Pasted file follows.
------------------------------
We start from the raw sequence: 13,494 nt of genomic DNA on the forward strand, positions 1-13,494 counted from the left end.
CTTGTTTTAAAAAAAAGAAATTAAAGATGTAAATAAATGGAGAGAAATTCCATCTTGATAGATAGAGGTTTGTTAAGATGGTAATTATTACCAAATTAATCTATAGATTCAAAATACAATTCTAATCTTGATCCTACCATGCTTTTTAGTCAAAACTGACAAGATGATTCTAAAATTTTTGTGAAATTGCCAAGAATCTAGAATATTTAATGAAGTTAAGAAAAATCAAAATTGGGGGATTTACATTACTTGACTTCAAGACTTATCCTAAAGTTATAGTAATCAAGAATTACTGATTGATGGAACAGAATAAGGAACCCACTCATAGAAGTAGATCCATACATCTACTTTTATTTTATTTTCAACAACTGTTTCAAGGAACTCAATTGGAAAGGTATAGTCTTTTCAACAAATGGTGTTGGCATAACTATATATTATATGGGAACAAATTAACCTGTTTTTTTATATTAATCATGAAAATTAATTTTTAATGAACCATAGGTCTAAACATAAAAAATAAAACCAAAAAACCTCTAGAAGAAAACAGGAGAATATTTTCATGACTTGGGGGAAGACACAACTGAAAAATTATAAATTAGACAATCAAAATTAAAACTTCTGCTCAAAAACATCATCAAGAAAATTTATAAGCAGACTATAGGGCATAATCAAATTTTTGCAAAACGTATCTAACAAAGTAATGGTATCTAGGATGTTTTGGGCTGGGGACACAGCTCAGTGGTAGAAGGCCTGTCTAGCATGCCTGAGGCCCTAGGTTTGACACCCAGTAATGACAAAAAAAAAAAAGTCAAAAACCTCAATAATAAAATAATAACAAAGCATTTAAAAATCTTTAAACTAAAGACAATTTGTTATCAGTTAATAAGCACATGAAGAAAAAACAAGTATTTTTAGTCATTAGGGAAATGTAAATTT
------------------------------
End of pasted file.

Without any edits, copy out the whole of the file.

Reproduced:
We start from the raw sequence: 13,494 nt of genomic DNA on the forward strand, positions 1-13,494 counted from the left end.
CTTGTTTTAAAAAAAAGAAATTAAAGATGTAAATAAATGGAGAGAAATTCCATCTTGATAGATAGAGGTTTGTTAAGATGGTAATTATTACCAAATTAATCTATAGATTCAAAATACAATTCTAATCTTGATCCTACCATGCTTTTTAGTCAAAACTGACAAGATGATTCTAAAATTTTTGTGAAATTGCCAAGAATCTAGAATATTTAATGAAGTTAAGAAAAATCAAAATTGGGGGATTTACATTACTTGACTTCAAGACTTATCCTAAAGTTATAGTAATCAAGAATTACTGATTGATGGAACAGAATAAGGAACCCACTCATAGAAGTAGATCCATACATCTACTTTTATTTTATTTTCAACAACTGTTTCAAGGAACTCAATTGGAAAGGTATAGTCTTTTCAACAAATGGTGTTGGCATAACTATATATTATATGGGAACAAATTAACCTGTTTTTTTATATTAATCATGAAAATTAATTTTTAATGAACCATAGGTCTAAACATAAAAAATAAAACCAAAAAACCTCTAGAAGAAAACAGGAGAATATTTTCATGACTTGGGGGAAGACACAACTGAAAAATTATAAATTAGACAATCAAAATTAAAACTTCTGCTCAAAAACATCATCAAGAAAATTTATAAGCAGACTATAGGGCATAATCAAATTTTTGCAAAACGTATCTAACAAAGTAATGGTATCTAGGATGTTTTGGGCTGGGGACACAGCTCAGTGGTAGAAGGCCTGTCTAGCATGCCTGAGGCCCTAGGTTTGACACCCAGTAATGACAAAAAAAAAAAAGTCAAAAACCTCAATAATAAAATAATAACAAAGCATTTAAAAATCTTTAAACTAAAGACAATTTGTTATCAGTTAATAAGCACATGAAGAAAAAACAAGTATTTTTAGTCATTAGGGAAATGTAAATTT